Tag Archives: billboards

Fighting Billboards with Billboards: I STAND Conjures Grassroots Viral Magic

Lynne Murray says:

An amazing online effort raised $12,083 in the 24 hours of February 2nd to set up billboards with positive images and messages aimed at fostering health through self-esteem to fight hateful billboards targeting fat kids.

It all started in spring of 2011 with the billboards in Georgia aimed at humiliating fat kids in the supposed name of “health.”

Advocates of Heath at Every Size, including Body Impolitic, saw the billboards as an invitation to bully fat kids. The National Association to Advance Fat Acceptance (NAAFA) “called for the removal of these damaging billboards in March, 2011.” But a recent NAAFA press release says, “since that time” we have learned that Georgia Children’s Health Alliance has committed to spending $5 million over the next five years on this negative Strong4Life campaign.”

Then, like a miracle of grassroots magic the I STAND campaign began and mustered a virtual digital army of positive images and messages in an effort to counter the bullying billboards.

Pattie Thomas at New Year’s Revolutions Resources invited people to “Join us in showing the world there is better use of Photoshop® than telling bullies it is okay to target fat kids.”

Jennifer Johanssen has created a video slideshow derived from the I STAND photos. It’s long at 18 minutes, but the images and statements were so powerful, I couldn’t stop watching.

I STAND! from Jennifer Jonassen on Vimeo.

Jennifer says:

This is my thank you to Marilyn Wann, Ragen Chastain, Atchka Fatty, and everyone involved with the I STAND movement who are making history! I dedicate this to anyone out there being bullied or in pain. Take strength in these images! They are the tip of the iceberg and represent only a few of the people out there who support you. YOU ARE PERFECT AS YOU ARE.

For those who don’t do online video, Carrie Padian has created (and often updated) a Tumblr page for the images at I Stand Against Weight Bullying.

Kickboxing fat woman, caption: I stand for loving yourself today.

Carrie says:

What I DO know is that kids everywhere cannot be hated for their own good, that you cannot shame someone to health and happiness. This is true for adults and especially true for kids; once they start on the cycle of shame, diets, unreal expectations and all the rest, it’s very difficult to get away from.

The “I STAND…” responses moved and inspired me with the inclusiveness of the support–i.e, no one was considered too fat/thin/young/old/heathy/disabled to offer supportive images and statements (including a rolling spotted fat kitty, who won my heart).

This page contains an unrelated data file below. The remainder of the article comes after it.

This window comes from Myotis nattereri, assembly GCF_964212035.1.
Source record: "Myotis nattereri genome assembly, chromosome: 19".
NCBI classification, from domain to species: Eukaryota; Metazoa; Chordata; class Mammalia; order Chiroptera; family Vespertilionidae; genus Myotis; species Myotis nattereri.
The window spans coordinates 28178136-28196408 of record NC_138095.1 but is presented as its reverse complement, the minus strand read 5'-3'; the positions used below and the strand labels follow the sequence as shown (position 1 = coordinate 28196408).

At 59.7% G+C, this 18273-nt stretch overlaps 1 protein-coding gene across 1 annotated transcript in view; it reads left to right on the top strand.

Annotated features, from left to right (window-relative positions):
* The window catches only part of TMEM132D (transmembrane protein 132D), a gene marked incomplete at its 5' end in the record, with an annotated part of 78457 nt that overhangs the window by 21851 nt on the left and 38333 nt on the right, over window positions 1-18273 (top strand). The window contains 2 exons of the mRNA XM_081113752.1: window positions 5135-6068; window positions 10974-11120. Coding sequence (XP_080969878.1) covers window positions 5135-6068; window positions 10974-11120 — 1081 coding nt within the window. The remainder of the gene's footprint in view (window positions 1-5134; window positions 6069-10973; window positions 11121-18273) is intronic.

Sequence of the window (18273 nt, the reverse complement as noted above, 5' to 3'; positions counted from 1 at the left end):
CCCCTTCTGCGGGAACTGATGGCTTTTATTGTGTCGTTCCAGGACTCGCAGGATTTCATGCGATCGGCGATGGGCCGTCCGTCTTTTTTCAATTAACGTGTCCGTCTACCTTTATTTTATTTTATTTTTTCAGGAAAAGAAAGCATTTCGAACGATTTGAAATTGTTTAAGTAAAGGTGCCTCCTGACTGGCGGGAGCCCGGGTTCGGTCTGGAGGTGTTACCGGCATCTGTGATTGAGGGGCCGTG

The idea of putting up counter billboards seemed impossible, but viral media and several hundred positive-minded activists begged to disagree!

SF Weekly took note of the controversy and the activist response. I can testify that the activists are located all over and not limited to the SF Bay area.

Ragen Chastain at Dances With Fat puts it well when she says:

Bullies count on our fear and their money. Putting up a billboard sends the message that we aren’t scared, and that we can accomplish something big. It tells these bullies that they can’t take our lunch money any more.

100% of the money raised goes directly to the project. Our billboards need to go up, and theirs need to come down.

I am so proud of and inspired by these efforts.

Too Many Interesting Topics!

Laurie and Debbie say:

We were going to write our usual single-topic post today, but we kept sending each other too many interesting options. So here are a bunch of body image articles that we hope will interest you as much as they interest us:

Sins Invalid is a performance project on disability and sexuality. Sparkymonster linked to this post at Dis/positional featuring excerpts from Matt Fraser’s performance at the 2009 performance series in San Francisco.

It’s really good art and a powerful expression of the issues. We really want to see what he does next!

In the same post, Sparkymonster points out American Able, artist Holly Norris’s social commentary pastiches on a series American Apparel ads. Norris, and her model Jes Sachse, “intend to, through spoof, reveal the ways in which women with disabilities are invisibilized in advertising and mass media.” Norris has protected her work against reproduction around the Web and the blogosphere, so be sure and click through and take a look.